Foster Homes

Foster Homes

 So why do we need foster homes?  There are at least three reasons.  The primary reason is for dogs coming out of a home who need a new home.    A second reason is that some of the really shy dogs need some help adjusting to the big world before they are ready to be adopted (although we do have a few adopters who love working with the shy dogs, they usually have a full house).  A third reason is to make room for dogs coming in from the track.

Fostering may last for a few days or a few months.  While we make every attempt to adopt dogs in foster homes quickly, it’s not something that we can predict. There are also long-term foster opportunities for special needs greyhounds (a senior or a greyhound with a medical issue).

  • Ideally, a foster home has one person at home most of the time or less than a full work day.  But this is flexible, particularly for a returning dog that is used to being alone during much of the work day.
  • Room to crate or x-pen the foster dog at first while you are not home.
  • Your greyhound(s) and other dogs need to be tolerant of new dogs.  All dogs must be up-to-date with their vaccines.
  • You can opt to pay for the foster’s food and miscellaneous expenses, or GFFL will provide food.  GFFL will cover any veterinary costs and provide heartworm medication.
  • We’d like you to do some basic training – house training, basic manners – the same kind of things that you did with your greyhound when she joined your home.
  • The majority of the greyhounds that we bring in untested are not good with small animals.  Because the cat-safe dogs are adopted more quickly (we usually have people waiting for them), we will need more homes that do not have cats and small dogs.  But we will also need homes with cats or small dogs for the returns that have lived with small animals.  It’s a way to prevent them from becoming NOT safe with small animals.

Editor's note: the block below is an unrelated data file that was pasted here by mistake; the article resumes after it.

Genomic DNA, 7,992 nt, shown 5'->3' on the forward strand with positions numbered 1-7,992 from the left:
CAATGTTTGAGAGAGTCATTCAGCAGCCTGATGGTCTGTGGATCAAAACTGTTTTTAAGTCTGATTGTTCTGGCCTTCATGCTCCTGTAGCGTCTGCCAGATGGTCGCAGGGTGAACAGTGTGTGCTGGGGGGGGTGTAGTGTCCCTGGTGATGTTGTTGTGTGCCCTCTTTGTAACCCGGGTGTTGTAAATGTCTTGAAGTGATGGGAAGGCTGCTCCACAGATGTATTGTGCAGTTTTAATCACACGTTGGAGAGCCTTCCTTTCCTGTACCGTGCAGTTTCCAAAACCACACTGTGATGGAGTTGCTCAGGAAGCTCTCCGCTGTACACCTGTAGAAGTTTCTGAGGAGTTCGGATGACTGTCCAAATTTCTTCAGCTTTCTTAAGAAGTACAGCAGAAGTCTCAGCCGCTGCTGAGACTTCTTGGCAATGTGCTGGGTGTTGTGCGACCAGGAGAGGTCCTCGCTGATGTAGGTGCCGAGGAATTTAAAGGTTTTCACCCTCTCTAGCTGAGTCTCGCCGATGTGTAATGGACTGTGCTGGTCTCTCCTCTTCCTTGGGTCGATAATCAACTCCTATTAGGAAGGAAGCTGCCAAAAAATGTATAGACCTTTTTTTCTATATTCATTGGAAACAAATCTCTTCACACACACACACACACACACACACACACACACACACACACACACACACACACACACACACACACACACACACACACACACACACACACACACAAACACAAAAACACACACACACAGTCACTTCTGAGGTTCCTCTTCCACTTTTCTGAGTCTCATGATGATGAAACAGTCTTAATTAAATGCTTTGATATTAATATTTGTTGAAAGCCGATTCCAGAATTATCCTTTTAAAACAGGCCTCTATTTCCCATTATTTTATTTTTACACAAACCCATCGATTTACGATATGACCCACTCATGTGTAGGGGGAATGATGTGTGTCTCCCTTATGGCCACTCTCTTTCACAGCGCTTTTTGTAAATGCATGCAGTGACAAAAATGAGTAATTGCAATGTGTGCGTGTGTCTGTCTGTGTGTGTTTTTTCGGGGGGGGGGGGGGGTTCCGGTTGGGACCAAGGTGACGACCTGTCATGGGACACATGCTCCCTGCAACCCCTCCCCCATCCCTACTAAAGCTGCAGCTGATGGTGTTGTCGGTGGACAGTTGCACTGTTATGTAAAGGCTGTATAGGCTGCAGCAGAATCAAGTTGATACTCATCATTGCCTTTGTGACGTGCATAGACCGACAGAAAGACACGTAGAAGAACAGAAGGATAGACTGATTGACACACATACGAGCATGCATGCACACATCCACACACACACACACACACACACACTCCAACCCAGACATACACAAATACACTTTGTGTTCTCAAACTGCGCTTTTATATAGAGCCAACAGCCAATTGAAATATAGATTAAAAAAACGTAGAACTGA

• Last and most important, you must share your love.

Fostering may last for a few days or a few months.  While we make every attempt to adopt dogs in foster homes quickly, it’s not something that we can predict. There are also long-term foster opportunities for special needs greyhounds (a senior or a greyhound with a medical issue).

What are the down sides of fostering?  Probably the major one is having to give the dog to the new adopter, especially when you’ve had it for a long period of time.  The good part is that you will have an opportunity to talk with a potential adopter and provide input regarding the match.  This will also enable you to stay in touch with the new home and get photos and updates.  We guarantee that fostering a greyhound will be one of the most rewarding things you’ve ever done!

CIMG4570If you are interested, please contact Barbara Judson at 510-525-3844 or bajudson@gmail.com.  Barbara or one of our experienced fosters will talk to about your home set-up, your schedule, your family, your pets, and any special considerations.  If you’re a fit, you’ll be added to our fostering list.

2017-08-23T14:27:19+00:00 April 15th, 2014|Volunteer|